A Motherly Lesson

This weekend, a little girl came up to my car window at a red light. She looked about 7 years old. She was holding a Mickey Mouse bucket and asked me for money. I didn’t see an adult anywhere nearby.  It broke my heart. All mothers – whether we work or not – want the best for our kids and for the rest of the world’s children. My kids were as upset as I was about this little girl alone in the street. I realized I must be doing something right as a parent.

How do you get your children to want to help others?

Today, my guest blogger is Lourdes Castillo de la Peña, a mother of four who has been focused on making a difference in the lives of women and children. Lourdes was appointed to the Florida Commission on the Status of Women, founded the Miami Children’s Hospital XOXO (Hugs and Kisses) group and serves on the Board of Friends of the Orphans.In 2010 she was honored by the Junior League of Miami at their annual “Women Who Make a Difference” luncheon.

Here is her take on how mothers can make a difference:


Children will follow your footsteps easier than they will your advice. Our children are watching our actions, and learning from them, especially when giving. Whether it is of your time, heart or money, there is never such a thing as “being too young to give of yourself.”


As parents, it is our job to teach the concept of giving to our children. This might be a tough topic to tackle, but important considering it may inspire a whole new generation of people working to support worthy causes.

In 1996, I was introduced to a church in Little Havana which had a small makeshift clinic to provide care for immigrants. I come from immigrant parents so I could identify with the need. I saw mothers with their kids and families lined up outside and realized the need to create a bigger, better clinic. Once I helped create a more substantial clinic, I feel in love with the community and saw a need to do more. I decided to help create the San Juan Bosco Christmas Food Distribution in 1998, a yearly food distribution in which my family volunteers its time in order to provide needy families a holiday meal.

The food distribution in particular brings back a lot of lovely memories. My children were born into this tradition. Sofia Victoria, my oldest daughter was only three months old when she began to participate in the food distribution. Today, at 12, Sofia Victoria looks towards the event every year, as it has a big impact on her and the rest of her family. My kids take the food distribution just as important as opening presents on Christmas Day. They have even gone as far as to recruit their classmates and their families to join us so that they can get everyone involved.

I suggest that the best way to teach children to contribute to their community in a positive way is to lead by example. Children are the future leaders of the world…they’ll keep the torch going after we’re gone. When you bring your kids along and involve them in your charitable outings, it makes a lasting impression on them.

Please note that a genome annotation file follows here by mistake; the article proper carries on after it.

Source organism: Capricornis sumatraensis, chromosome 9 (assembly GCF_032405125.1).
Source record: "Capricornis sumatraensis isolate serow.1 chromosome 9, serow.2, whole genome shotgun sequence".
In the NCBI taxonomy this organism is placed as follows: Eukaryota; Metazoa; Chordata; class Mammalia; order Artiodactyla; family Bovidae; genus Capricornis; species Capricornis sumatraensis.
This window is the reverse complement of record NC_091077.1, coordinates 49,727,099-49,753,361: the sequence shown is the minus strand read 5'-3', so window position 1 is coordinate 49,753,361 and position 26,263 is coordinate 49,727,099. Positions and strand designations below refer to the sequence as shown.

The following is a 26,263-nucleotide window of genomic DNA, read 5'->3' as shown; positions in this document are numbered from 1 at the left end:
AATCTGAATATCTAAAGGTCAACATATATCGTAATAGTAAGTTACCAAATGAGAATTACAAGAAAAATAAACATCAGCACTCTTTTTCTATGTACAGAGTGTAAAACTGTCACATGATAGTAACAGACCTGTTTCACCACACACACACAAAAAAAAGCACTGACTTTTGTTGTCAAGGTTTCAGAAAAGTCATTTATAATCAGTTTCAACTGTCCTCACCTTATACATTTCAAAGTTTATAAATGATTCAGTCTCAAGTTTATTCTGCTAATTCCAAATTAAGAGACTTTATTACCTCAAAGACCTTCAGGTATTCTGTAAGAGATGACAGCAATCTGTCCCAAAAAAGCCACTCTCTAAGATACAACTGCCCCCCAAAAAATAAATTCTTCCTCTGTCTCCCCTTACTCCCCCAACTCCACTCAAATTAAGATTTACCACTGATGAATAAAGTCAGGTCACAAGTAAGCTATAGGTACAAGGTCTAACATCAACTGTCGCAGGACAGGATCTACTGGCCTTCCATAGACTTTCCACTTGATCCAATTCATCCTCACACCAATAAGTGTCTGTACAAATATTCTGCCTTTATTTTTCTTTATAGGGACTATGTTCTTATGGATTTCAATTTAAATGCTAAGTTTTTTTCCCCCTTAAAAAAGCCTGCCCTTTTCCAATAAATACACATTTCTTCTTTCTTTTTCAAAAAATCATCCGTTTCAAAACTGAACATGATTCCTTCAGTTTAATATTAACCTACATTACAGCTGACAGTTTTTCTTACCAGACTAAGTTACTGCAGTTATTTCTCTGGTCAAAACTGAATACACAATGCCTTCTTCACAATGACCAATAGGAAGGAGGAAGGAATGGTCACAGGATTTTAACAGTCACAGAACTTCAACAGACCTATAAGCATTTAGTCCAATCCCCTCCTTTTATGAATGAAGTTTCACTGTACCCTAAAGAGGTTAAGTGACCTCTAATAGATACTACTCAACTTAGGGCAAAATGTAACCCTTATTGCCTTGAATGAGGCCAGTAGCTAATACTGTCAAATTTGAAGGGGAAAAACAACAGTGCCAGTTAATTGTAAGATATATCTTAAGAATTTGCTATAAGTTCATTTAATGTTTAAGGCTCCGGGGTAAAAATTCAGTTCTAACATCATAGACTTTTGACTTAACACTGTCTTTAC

Two years ago, I took my two eldest daughters (Sofia 10, Lulu 8) to Guatemala to visit one of the Nuestros Pequeños Hermanos (NHP) homes. NHP strives to provide a permanent family and home for orphaned, abandoned and other at-risk children who live in conditions of extreme poverty. I wondered, before going on this trip, whether it was right to bring my children along…whether they would understand. But halfway through the visit, my daughter turned to me and said ‘You know, Mommy, you are making these children very happy,’ and when you hear that, you realize that it’s worth every penny and minute you put into the cause.”

I also have taken my children to La Romana, Santo Domingo, where they adopted a community, and provided the neighborhood children with all the necessary materials for the upcoming school year including clothing, books and school supplies.

As a mother my duty to my kids is not only to expose them to all of the privileges one has in this great county, but also to allow them to see the world through different perspectives, in order for to learn to give back in adulthood.

My mom passed away this year. I had wondered if it was the right thing to have her at my house when she was so sick. My whole family was committed to taking care of my mother. There’s not a book or schooling that will help a person understand what it’s like taking care of someone when they are no longer fun, when that someone needs your attention.

Now, I know I would do it again. I gave my kids the opportunity to experience something special. I think they learned to enjoy special moments with people becausethey now know that at any moment, someone’s body may give out and they might need to step in and help them.

My Mother’s Day message is speak with actions. If you’re good person, doing good things, your kids will follow your lead.


The Work/Life Balancing Act

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